Canadian Activist: Games are time to talk Tibet


David Emerson, Canada’s foreign minister, attended the opening ceremonies of the Beijing Olympic Games and made it clear that he felt that this was not the appropriate time to talk about human rights, "We’re no shrinking violet on [the human rights] issue but we don’t see the Olympics as the venue to make that point."

Perhaps Emerson was concerned that the world would be impolite about Canada’s human rights record when Vancouver hosts the 2010 Winter Games.

Melanie Raoul, a Tibetan rights activist originally from Vancouver, has a different point of view. Last year, on August 7, 2007, Raoul rappelled down the Great Wall of China to make her point, unfurling a banner that read, “One World, One Dream, Free Tibet 2008.” Earlier this year, Raoul spoke about the Olympics and Tibet with rabble.ca editor Derrick O’Keefe.

Derrick O’Keefe: With the 2010 Vancouver Olympics set to take place on unceded land, indigenous solidarity issues will be a big focus of demonstrations and organizing around the Games. With Tibet there are also issues of indigenous rights. What parallels do you see there?

Melanie Raoul: It’s almost like in what is happening in Tibet right now we see what has happened over 500 years of colonization in North America. You can draw a lot of parallels with history of occupation, history of colonization and just totally sweeping a people’s cultural integrity under the carpet because of these Olympic Games.

There are so many parallels you can draw there, and I think it’s important that groups use the creative type of means that we are trying to use to get the Tibetan issue into the spotlight with First Nations issues in North America when it comes to the 2010 Olympics.

The same goes for housing and other social issues facing Vancouver that are being totally blindsided by the Olympics coming there.

What were, in your view, some of the root causes of the uprising earlier this year in Tibet?

Well, one of the main arguments that the Chinese government always uses is that they have put so much economic funding into Tibet, they have put huge funding in for development. And that Tibetans are basically ungrateful, they are not thankful for the economic boost that China has given the region.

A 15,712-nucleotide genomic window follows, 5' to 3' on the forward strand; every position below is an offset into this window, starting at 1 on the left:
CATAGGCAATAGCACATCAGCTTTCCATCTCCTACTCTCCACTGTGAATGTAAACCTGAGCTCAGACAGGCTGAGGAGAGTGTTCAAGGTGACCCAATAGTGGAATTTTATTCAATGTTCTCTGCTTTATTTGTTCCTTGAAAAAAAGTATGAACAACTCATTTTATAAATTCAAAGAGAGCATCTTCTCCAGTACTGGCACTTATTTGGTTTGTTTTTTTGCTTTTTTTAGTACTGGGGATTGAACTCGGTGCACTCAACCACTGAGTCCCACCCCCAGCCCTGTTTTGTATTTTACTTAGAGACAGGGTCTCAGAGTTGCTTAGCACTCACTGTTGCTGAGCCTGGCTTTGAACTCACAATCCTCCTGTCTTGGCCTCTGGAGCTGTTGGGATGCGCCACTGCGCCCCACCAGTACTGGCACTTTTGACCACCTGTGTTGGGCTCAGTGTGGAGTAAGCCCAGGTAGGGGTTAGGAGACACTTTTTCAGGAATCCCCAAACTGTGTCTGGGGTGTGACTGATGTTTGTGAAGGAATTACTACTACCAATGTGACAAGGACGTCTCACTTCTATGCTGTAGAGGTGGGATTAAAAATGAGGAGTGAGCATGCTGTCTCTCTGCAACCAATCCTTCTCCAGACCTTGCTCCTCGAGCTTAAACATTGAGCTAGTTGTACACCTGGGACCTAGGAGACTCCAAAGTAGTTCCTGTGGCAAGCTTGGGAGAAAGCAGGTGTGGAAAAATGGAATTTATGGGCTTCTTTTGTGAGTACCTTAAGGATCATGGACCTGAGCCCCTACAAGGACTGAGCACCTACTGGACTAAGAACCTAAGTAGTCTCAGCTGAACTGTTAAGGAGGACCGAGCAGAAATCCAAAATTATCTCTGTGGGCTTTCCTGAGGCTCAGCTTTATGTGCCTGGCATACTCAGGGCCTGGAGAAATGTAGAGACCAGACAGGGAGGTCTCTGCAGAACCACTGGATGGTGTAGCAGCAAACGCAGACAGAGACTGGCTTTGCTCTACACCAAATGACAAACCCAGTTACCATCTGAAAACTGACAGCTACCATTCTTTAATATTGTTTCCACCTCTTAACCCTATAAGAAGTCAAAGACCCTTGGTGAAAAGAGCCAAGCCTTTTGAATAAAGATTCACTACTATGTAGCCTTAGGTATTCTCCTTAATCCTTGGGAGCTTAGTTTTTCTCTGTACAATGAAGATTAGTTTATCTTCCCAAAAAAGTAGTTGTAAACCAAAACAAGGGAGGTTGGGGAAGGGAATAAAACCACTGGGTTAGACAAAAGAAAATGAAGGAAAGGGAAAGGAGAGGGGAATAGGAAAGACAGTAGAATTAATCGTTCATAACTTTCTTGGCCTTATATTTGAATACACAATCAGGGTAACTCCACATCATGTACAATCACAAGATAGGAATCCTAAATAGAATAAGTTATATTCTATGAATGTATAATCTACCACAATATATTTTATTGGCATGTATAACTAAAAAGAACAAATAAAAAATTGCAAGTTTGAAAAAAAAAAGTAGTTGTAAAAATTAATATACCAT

And what we constantly see coming out of Tibet is that people don’t want "development." Their water is more poisoned than it has ever been. There are more mines in Tibet than there ever have been and, as a side note, most of those are actually run by Canadian mining companies.

So they are seeing massive environmental degradation happening, and their main message is ‘take your development away, take your mines away, take your industry away and just give us our freedom.’

That’s what it boils down to and I think that’s what this uprising really represents. And it’s no coincidence that is happened on March 10, which is Tibet’s National Uprising Day. And I think it just really reflects over 50 years of occupation, over 50 years of being silenced by the Chinese government and also ignored by the international community.

What is your response to certain people and groups on the left internationally who have basically sided with the Chinese government, saying that this is an internal issue or a “separatist” issue?

In terms of progressives today and how the issue is being approached, I think that, whatever your politics are, associating yourself with one of the governments that has one of the most brutal human rights records on Earth and is without any doubt torturing, imprisoning and killing Tibetans for no other reason except for promoting unity in their country and wanting to keep a hand on Tibet [for] the economic benefits they can reap from that area, speaks for itself.

I don’t think anybody who would consider themselves progressive would associate themselves with any of those policies, so whether you are left or right I think is irrelevant. I think looking at China’s policies [is] what is most important and there is no doubt their policies are brutal towards the Tibetan people.

I think that’s one thing that is unique in the Tibetan movement, is that you have people who have come from all different political backgrounds and are involved in the movement for different reasons. And I think that rather than compromising the movement, I think this in fact makes it a lot more effective and richer in some ways.

At this moment what really matters is that this is an oppressed people that needs the support of the world. 

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